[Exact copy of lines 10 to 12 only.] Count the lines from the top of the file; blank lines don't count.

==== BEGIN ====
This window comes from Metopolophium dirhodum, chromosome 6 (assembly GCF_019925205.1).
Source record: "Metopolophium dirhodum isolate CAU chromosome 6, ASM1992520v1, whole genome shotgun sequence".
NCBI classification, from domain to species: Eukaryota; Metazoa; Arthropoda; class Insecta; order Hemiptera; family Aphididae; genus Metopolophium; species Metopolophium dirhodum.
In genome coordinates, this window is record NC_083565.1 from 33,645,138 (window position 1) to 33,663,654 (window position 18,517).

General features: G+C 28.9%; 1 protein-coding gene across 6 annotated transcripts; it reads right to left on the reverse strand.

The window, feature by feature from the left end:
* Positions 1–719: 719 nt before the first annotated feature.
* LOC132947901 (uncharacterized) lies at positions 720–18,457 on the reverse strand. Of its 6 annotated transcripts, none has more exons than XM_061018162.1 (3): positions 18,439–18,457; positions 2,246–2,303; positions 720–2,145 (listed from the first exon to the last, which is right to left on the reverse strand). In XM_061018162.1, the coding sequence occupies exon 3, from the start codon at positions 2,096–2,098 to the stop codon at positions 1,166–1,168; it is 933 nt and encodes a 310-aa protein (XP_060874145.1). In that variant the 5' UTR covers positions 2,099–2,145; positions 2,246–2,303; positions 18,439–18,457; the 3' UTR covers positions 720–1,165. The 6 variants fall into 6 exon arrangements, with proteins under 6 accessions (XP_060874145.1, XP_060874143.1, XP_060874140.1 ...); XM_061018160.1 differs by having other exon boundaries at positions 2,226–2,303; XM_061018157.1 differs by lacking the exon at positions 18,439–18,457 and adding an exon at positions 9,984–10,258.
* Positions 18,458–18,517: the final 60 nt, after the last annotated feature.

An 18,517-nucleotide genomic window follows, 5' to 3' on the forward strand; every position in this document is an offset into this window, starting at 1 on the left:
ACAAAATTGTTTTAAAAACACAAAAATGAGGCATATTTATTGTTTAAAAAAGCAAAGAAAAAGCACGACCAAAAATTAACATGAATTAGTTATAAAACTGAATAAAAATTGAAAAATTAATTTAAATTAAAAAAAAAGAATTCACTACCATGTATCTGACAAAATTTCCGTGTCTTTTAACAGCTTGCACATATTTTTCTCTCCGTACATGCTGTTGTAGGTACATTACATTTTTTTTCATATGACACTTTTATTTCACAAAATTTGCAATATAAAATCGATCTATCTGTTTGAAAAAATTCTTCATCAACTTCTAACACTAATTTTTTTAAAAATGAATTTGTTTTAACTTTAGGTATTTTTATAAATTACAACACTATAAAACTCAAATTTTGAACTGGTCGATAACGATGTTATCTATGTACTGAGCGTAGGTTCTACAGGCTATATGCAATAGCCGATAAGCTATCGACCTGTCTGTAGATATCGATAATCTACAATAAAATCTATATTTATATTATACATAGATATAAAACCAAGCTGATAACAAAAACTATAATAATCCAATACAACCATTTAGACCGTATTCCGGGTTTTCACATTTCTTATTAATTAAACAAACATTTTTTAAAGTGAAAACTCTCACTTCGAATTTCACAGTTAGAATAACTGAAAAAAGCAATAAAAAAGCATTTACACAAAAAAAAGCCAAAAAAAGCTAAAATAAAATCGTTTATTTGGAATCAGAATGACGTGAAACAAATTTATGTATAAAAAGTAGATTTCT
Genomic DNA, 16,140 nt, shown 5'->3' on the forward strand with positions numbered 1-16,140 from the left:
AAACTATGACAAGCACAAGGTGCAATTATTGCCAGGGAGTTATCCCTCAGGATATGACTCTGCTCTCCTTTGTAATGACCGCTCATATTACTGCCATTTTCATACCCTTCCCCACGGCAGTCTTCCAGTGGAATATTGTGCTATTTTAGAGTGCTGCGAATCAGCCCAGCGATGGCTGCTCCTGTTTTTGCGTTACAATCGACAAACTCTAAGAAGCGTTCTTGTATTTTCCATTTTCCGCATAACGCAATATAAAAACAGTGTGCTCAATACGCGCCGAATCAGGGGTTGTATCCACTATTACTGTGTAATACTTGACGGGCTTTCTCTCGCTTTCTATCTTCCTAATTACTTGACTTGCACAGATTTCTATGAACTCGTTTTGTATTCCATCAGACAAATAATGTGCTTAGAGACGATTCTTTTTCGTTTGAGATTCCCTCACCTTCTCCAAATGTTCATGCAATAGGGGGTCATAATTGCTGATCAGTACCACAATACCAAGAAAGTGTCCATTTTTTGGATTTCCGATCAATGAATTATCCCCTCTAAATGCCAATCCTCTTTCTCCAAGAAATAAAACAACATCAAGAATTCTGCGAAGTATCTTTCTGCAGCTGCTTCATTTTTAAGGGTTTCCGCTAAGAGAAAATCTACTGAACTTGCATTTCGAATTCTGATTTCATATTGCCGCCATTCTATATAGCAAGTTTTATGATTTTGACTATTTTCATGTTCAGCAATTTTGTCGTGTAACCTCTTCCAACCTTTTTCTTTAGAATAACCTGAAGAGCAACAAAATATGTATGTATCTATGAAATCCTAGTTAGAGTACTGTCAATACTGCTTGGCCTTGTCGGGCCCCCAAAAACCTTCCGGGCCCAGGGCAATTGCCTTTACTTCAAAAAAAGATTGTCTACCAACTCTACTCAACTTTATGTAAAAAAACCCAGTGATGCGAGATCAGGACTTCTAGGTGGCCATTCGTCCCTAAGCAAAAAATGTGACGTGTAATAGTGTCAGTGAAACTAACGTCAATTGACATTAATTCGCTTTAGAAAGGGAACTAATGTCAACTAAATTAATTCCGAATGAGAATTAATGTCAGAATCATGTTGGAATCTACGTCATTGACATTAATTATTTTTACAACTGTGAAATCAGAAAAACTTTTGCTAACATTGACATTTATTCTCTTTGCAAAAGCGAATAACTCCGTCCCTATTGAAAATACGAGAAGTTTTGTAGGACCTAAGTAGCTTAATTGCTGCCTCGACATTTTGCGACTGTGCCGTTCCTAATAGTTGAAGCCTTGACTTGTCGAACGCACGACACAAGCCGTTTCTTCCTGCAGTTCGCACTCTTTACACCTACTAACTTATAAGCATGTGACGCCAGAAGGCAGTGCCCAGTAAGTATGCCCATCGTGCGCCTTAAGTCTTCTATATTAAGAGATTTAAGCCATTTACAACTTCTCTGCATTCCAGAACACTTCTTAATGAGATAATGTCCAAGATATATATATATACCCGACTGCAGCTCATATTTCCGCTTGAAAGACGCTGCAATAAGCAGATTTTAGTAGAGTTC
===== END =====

An 18,517-nucleotide genomic window follows, 5' to 3' on the forward strand; every position in this document is an offset into this window, starting at 1 on the left:
ACAAAATTGTTTTAAAAACACAAAAATGAGGCATATTTATTGTTTAAAAAAGCAAAGAAAAAGCACGACCAAAAATTAACATGAATTAGTTATAAAACTGAATAAAAATTGAAAAATTAATTTAAATTAAAAAAAAAGAATTCACTACCATGTATCTGACAAAATTTCCGTGTCTTTTAACAGCTTGCACATATTTTTCTCTCCGTACATGCTGTTGTAGGTACATTACATTTTTTTTCATATGACACTTTTATTTCACAAAATTTGCAATATAAAATCGATCTATCTGTTTGAAAAAATTCTTCATCAACTTCTAACACTAATTTTTTTAAAAATGAATTTGTTTTAACTTTAGGTATTTTTATAAATTACAACACTATAAAACTCAAATTTTGAACTGGTCGATAACGATGTTATCTATGTACTGAGCGTAGGTTCTACAGGCTATATGCAATAGCCGATAAGCTATCGACCTGTCTGTAGATATCGATAATCTACAATAAAATCTATATTTATATTATACATAGATATAAAACCAAGCTGATAACAAAAACTATAATAATCCAATACAACCATTTAGACCGTATTCCGGGTTTTCACATTTCTTATTAATTAAACAAACATTTTTTAAAGTGAAAACTCTCACTTCGAATTTCACAGTTAGAATAACTGAAAAAAGCAATAAAAAAGCATTTACACAAAAAAAAGCCAAAAAAAGCTAAAATAAAATCGTTTATTTGGAATCAGAATGACGTGAAACAAATTTATGTATAAAAAGTAGATTTCT
Genomic DNA, 16,140 nt, shown 5'->3' on the forward strand with positions numbered 1-16,140 from the left: